Understanding your community
Your parents are not a homogenous group and treating them as such will not help you build relationships. As part of your school leadership team activities you might identify some of the different groups that exist and some of the factors that are of particular importance to them.
For example, you might have a number of parents who are newly arrived to the country or who are working for the same employer. Some of their needs might be similar, for example ESOL (English for Speakers of Other Languages) classes or facilities that help with shift work. Try to consider ways in which you can help these groups to help their children.
Alongside being aware of the group, consider the individual. Parents are most responsive to requests and invitations when they are made on an individual basis and where they feel their children have been selected for special attention.
Inviting a parent to come to their child’s performance is a very good way of engaging with parents. Having refreshments before or afterwards is a way of building on this. Personal invitations to an assembly during a child’s first term demonstrate that you welcome your parents onto school premises and sets the tone for future years.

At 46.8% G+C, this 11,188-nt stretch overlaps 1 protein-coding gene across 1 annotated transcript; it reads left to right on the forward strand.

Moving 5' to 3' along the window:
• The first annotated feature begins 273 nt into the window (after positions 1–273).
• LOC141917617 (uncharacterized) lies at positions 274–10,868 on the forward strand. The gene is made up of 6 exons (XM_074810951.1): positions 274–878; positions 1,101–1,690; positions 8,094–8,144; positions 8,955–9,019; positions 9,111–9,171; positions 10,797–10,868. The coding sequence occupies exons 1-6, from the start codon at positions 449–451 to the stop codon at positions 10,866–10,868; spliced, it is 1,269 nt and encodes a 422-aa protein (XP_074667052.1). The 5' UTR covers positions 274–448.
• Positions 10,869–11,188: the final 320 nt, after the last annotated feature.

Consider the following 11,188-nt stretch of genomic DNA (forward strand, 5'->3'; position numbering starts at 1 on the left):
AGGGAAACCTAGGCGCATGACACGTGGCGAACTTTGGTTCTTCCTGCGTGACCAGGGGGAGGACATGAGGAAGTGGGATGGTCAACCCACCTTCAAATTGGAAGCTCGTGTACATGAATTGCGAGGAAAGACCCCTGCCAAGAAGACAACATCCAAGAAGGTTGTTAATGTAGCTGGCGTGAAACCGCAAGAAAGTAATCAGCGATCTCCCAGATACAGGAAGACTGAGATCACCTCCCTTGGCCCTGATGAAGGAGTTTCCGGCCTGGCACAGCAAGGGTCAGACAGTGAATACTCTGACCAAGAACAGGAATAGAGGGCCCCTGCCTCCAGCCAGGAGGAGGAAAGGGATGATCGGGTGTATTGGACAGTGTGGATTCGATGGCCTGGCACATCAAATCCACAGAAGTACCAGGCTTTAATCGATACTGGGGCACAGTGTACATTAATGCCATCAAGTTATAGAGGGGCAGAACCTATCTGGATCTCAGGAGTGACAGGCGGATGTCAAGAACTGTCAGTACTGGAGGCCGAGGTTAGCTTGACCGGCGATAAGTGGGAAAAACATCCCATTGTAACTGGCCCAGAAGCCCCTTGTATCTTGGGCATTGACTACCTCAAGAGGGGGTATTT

Keeping positive
You may have children who soon present challenges to your teachers. You will want to quickly establish what the rules and your expectations are. However, it is important to convey positive feedback as well as contacting parents when there is a problem. Parents who are consistently approached by the school because they are having difficulties with their child are likely to become both disillusioned and more distant.
Celebrating the good things, however small they might be, is an important part of developing a sustainable relationship, particularly with parents where regular challenges do occur. Calling a parent to share some good news as well as bad is one option, or sending a note home to convey a positive improvement.



Helping parents to
help their children
Parents with children new to the school are likely to be particularly keen to help them with their work. However, they may feel at a loss sometimes when it comes to knowing how to do this. This can be particularly the case where parents had difficulties themselves at school.
Leaflets, newsletters, portals and even workshops outlining the strategies you use and how parents can back them up can all help to keep parents feeling involved. Class information sent out regularly about topics can be beneficial to those who have the time and inclination.
Support for adults
Provide a time when parents can “drop-in” and be sure that a member of staff will be available to chat and listen in a non-judgemental way. You might advertise this as a coffee morning or club or provide another reason for parents to meet together that also allows them to find opportunity to talk to one another.
Enabling parents to build their own peer network can have a number of benefits. Parents can feel isolated, particularly if they are new to the area and having a strong parent/teacher organisation, self-help groups or volunteers can provide opportunities for those parents to meet others.